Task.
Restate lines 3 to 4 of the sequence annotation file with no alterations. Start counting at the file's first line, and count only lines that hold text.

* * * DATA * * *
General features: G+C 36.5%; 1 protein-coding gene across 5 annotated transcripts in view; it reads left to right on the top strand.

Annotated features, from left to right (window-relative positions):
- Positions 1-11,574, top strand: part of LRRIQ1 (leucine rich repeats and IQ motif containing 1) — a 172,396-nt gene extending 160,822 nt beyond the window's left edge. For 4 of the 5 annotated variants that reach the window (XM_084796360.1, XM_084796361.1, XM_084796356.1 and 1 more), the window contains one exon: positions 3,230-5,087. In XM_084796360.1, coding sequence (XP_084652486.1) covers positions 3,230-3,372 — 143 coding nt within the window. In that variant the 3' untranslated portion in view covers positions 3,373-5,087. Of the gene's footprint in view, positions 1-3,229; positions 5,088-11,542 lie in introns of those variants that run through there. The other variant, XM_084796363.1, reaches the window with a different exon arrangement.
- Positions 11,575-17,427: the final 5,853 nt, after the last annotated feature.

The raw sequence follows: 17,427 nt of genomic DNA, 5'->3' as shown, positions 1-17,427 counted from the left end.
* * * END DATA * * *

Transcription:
- Positions 1-11,574, top strand: part of LRRIQ1 (leucine rich repeats and IQ motif containing 1) — a 172,396-nt gene extending 160,822 nt beyond the window's left edge. For 4 of the 5 annotated variants that reach the window (XM_084796360.1, XM_084796361.1, XM_084796356.1 and 1 more), the window contains one exon: positions 3,230-5,087. In XM_084796360.1, coding sequence (XP_084652486.1) covers positions 3,230-3,372 — 143 coding nt within the window. In that variant the 3' untranslated portion in view covers positions 3,373-5,087. Of the gene's footprint in view, positions 1-3,229; positions 5,088-11,542 lie in introns of those variants that run through there. The other variant, XM_084796363.1, reaches the window with a different exon arrangement.
- Positions 11,575-17,427: the final 5,853 nt, after the last annotated feature.